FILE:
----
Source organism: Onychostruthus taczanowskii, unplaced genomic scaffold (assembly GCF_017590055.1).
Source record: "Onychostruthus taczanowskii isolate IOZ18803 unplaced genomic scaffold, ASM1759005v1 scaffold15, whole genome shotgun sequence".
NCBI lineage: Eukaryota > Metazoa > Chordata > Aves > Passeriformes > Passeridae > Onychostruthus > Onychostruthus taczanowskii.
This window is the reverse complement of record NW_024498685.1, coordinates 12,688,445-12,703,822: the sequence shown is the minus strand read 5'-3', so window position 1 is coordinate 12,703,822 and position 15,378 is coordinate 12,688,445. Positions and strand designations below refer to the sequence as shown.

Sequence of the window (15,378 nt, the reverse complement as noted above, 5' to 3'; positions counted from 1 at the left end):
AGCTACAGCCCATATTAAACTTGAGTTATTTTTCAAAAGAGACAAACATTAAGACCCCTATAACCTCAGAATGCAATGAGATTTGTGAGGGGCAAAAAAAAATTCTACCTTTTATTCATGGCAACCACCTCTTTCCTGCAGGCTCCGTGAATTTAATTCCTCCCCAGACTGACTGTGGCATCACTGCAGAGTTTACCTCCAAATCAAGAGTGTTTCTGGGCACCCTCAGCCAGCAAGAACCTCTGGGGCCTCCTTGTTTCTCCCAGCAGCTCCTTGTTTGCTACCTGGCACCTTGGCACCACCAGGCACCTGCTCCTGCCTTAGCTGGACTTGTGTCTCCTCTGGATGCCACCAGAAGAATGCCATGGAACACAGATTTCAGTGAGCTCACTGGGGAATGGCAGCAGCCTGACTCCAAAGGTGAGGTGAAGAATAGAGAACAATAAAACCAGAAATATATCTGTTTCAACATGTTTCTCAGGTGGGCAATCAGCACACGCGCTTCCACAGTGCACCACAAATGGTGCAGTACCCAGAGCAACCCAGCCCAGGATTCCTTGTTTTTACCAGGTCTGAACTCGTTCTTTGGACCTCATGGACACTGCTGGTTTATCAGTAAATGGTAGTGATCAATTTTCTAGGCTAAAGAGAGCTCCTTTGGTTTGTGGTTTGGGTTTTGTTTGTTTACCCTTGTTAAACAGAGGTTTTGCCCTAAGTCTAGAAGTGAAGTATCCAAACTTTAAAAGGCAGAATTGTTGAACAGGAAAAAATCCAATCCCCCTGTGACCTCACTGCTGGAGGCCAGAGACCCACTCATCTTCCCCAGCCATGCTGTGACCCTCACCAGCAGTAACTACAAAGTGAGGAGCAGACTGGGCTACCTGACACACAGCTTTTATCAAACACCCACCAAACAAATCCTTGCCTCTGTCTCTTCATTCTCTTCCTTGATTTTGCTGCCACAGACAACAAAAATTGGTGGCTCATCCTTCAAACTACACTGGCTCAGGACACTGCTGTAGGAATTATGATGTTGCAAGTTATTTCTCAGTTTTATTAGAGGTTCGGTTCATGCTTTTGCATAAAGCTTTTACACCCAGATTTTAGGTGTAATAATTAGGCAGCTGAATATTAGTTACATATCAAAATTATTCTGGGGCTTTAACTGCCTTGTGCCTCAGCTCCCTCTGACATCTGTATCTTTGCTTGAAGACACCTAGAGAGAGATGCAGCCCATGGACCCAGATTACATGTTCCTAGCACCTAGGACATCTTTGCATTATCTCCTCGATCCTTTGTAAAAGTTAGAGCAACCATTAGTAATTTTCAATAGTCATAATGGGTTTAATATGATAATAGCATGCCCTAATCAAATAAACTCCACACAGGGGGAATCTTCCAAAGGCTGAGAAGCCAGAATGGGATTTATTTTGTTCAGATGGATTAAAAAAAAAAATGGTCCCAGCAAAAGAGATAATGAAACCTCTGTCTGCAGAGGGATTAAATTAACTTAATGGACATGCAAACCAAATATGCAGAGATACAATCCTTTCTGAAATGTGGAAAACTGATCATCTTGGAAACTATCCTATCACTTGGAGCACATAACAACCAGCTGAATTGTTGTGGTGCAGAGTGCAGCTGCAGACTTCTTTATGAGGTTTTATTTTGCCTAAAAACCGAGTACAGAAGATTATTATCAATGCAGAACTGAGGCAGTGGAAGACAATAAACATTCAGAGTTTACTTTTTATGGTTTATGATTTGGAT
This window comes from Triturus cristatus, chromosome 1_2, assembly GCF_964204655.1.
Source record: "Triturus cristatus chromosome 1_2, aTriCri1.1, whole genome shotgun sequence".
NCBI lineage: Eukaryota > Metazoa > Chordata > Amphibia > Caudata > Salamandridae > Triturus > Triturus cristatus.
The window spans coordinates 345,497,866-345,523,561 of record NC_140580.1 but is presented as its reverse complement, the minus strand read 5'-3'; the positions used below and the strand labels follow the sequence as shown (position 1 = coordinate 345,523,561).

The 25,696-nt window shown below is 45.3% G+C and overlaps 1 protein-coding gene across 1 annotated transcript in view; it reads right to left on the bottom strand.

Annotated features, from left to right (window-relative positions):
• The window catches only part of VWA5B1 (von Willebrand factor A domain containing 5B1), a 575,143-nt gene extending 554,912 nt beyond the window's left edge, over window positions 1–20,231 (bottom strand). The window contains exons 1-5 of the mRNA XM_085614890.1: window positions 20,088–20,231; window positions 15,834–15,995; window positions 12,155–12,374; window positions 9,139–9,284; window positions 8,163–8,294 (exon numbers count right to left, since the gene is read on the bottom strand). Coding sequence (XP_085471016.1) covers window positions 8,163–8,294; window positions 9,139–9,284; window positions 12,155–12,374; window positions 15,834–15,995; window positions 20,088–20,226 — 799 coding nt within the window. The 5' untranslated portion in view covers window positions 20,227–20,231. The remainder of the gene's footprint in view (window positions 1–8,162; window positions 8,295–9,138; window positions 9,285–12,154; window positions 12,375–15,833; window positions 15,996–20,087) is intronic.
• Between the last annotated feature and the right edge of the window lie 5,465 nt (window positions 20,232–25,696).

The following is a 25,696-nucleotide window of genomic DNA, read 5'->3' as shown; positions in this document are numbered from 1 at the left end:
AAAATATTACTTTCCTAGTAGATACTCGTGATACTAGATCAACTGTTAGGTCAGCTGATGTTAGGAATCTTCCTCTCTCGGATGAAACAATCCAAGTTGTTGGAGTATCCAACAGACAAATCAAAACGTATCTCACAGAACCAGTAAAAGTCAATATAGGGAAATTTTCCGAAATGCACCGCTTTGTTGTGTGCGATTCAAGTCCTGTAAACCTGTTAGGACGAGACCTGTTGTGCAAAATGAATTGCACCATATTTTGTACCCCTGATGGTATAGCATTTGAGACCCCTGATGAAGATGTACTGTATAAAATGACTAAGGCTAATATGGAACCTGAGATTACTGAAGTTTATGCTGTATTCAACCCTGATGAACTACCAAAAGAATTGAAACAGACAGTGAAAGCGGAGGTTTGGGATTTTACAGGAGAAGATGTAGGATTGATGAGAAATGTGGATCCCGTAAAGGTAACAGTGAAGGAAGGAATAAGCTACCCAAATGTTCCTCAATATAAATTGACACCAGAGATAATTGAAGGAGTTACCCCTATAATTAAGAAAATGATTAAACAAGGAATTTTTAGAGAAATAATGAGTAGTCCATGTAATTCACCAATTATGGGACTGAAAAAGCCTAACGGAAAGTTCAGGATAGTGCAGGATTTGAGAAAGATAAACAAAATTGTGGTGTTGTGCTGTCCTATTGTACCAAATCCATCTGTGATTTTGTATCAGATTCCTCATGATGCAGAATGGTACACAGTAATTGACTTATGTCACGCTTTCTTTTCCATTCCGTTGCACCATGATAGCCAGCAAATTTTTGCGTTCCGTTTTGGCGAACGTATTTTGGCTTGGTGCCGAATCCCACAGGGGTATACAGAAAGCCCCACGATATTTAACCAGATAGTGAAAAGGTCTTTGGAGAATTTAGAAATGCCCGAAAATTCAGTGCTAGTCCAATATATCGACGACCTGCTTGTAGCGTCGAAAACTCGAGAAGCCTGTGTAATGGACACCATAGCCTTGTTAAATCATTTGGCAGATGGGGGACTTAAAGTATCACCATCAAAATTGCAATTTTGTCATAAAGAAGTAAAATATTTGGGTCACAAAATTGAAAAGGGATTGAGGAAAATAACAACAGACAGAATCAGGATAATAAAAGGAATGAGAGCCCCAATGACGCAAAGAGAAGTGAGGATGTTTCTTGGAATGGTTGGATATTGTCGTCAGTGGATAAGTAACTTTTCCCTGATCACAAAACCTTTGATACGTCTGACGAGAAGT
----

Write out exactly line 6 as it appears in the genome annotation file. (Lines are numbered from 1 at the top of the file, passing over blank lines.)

AGCTACAGCCCATATTAAACTTGAGTTATTTTTCAAAAGAGACAAACATTAAGACCCCTATAACCTCAGAATGCAATGAGATTTGTGAGGGGCAAAAAAAAATTCTACCTTTTATTCATGGCAACCACCTCTTTCCTGCAGGCTCCGTGAATTTAATTCCTCCCCAGACTGACTGTGGCATCACTGCAGAGTTTACCTCCAAATCAAGAGTGTTTCTGGGCACCCTCAGCCAGCAAGAACCTCTGGGGCCTCCTTGTTTCTCCCAGCAGCTCCTTGTTTGCTACCTGGCACCTTGGCACCACCAGGCACCTGCTCCTGCCTTAGCTGGACTTGTGTCTCCTCTGGATGCCACCAGAAGAATGCCATGGAACACAGATTTCAGTGAGCTCACTGGGGAATGGCAGCAGCCTGACTCCAAAGGTGAGGTGAAGAATAGAGAACAATAAAACCAGAAATATATCTGTTTCAACATGTTTCTCAGGTGGGCAATCAGCACACGCGCTTCCACAGTGCACCACAAATGGTGCAGTACCCAGAGCAACCCAGCCCAGGATTCCTTGTTTTTACCAGGTCTGAACTCGTTCTTTGGACCTCATGGACACTGCTGGTTTATCAGTAAATGGTAGTGATCAATTTTCTAGGCTAAAGAGAGCTCCTTTGGTTTGTGGTTTGGGTTTTGTTTGTTTACCCTTGTTAAACAGAGGTTTTGCCCTAAGTCTAGAAGTGAAGTATCCAAACTTTAAAAGGCAGAATTGTTGAACAGGAAAAAATCCAATCCCCCTGTGACCTCACTGCTGGAGGCCAGAGACCCACTCATCTTCCCCAGCCATGCTGTGACCCTCACCAGCAGTAACTACAAAGTGAGGAGCAGACTGGGCTACCTGACACACAGCTTTTATCAAACACCCACCAAACAAATCCTTGCCTCTGTCTCTTCATTCTCTTCCTTGATTTTGCTGCCACAGACAACAAAAATTGGTGGCTCATCCTTCAAACTACACTGGCTCAGGACACTGCTGTAGGAATTATGATGTTGCAAGTTATTTCTCAGTTTTATTAGAGGTTCGGTTCATGCTTTTGCATAAAGCTTTTACACCCAGATTTTAGGTGTAATAATTAGGCAGCTGAATATTAGTTACATATCAAAATTATTCTGGGGCTTTAACTGCCTTGTGCCTCAGCTCCCTCTGACATCTGTATCTTTGCTTGAAGACACCTAGAGAGAGATGCAGCCCATGGACCCAGATTACATGTTCCTAGCACCTAGGACATCTTTGCATTATCTCCTCGATCCTTTGTAAAAGTTAGAGCAACCATTAGTAATTTTCAATAGTCATAATGGGTTTAATATGATAATAGCATGCCCTAATCAAATAAACTCCACACAGGGGGAATCTTCCAAAGGCTGAGAAGCCAGAATGGGATTTATTTTGTTCAGATGGATTAAAAAAAAAAATGGTCCCAGCAAAAGAGATAATGAAACCTCTGTCTGCAGAGGGATTAAATTAACTTAATGGACATGCAAACCAAATATGCAGAGATACAATCCTTTCTGAAATGTGGAAAACTGATCATCTTGGAAACTATCCTATCACTTGGAGCACATAACAACCAGCTGAATTGTTGTGGTGCAGAGTGCAGCTGCAGACTTCTTTATGAGGTTTTATTTTGCCTAAAAACCGAGTACAGAAGATTATTATCAATGCAGAACTGAGGCAGTGGAAGACAATAAACATTCAGAGTTTACTTTTTATGGTTTATGATTTGGAT